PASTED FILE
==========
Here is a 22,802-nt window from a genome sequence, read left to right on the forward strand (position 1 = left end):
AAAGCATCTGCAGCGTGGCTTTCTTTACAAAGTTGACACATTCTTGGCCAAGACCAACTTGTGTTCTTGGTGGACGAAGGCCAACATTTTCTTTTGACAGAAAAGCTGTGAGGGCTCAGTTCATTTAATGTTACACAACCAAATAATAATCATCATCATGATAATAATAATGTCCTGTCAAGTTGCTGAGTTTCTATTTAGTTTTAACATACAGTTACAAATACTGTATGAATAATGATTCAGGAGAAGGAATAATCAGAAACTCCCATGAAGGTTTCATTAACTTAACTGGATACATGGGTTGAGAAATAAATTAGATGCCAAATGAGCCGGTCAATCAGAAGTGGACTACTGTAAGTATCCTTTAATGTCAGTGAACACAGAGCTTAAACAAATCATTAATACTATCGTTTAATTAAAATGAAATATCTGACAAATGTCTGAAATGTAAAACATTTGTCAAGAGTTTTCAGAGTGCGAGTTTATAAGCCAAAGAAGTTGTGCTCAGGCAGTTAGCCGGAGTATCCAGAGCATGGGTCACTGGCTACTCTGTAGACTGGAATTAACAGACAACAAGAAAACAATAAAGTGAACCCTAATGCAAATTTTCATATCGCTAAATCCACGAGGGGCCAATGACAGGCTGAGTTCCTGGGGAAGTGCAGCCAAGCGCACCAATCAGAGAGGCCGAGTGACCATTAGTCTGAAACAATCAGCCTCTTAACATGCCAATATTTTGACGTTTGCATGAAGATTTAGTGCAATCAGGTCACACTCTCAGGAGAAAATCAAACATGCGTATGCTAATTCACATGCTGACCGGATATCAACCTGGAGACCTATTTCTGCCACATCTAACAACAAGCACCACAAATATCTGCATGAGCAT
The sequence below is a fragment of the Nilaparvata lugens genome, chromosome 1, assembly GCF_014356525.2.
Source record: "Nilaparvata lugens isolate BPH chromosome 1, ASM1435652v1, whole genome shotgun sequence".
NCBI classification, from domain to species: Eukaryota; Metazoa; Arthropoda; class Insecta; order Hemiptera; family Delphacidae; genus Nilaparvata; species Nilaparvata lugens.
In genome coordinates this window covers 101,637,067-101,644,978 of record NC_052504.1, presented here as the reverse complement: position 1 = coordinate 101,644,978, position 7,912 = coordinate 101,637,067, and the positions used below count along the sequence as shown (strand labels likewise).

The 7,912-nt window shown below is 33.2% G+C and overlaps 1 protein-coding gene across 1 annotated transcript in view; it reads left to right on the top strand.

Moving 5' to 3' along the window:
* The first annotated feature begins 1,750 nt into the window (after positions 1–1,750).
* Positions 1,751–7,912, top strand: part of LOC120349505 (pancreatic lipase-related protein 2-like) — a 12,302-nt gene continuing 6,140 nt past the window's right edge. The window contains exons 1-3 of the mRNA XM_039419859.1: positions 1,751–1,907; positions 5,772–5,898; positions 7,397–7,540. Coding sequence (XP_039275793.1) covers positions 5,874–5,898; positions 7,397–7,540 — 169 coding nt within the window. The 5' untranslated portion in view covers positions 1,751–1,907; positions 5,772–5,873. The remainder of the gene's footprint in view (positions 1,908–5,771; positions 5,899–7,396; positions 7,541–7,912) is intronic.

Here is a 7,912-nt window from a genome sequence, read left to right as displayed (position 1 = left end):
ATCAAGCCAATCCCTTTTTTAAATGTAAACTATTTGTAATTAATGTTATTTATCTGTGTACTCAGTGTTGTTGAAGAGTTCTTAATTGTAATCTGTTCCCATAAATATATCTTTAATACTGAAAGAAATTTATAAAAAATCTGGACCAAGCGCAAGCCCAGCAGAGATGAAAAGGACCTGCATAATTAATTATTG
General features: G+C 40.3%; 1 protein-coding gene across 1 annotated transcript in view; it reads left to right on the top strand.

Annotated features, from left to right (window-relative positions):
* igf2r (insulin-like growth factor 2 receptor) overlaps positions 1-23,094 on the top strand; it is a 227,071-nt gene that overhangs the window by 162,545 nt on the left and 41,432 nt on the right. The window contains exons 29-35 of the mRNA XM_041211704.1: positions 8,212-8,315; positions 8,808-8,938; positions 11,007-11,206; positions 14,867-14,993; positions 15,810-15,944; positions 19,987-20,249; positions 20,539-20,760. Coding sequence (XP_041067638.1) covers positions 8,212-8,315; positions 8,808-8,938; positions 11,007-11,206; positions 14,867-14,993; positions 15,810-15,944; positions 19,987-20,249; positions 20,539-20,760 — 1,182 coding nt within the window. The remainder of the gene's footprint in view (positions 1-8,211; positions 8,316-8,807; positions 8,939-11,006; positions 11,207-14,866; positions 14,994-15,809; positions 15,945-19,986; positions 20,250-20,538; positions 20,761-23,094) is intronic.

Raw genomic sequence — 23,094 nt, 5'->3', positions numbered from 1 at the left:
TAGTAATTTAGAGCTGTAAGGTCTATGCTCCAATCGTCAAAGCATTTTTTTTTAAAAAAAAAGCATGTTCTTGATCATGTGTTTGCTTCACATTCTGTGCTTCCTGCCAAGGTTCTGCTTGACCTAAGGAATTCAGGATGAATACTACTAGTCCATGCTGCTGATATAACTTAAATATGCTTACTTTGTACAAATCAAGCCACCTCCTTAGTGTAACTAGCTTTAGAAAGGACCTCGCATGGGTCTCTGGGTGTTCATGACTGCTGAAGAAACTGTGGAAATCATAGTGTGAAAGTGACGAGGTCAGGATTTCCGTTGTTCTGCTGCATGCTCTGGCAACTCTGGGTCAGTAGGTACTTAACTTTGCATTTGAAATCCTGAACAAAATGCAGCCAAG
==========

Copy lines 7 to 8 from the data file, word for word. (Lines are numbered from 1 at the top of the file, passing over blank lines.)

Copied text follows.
The 7,912-nt window shown below is 33.2% G+C and overlaps 1 protein-coding gene across 1 annotated transcript in view; it reads left to right on the top strand.

Moving 5' to 3' along the window: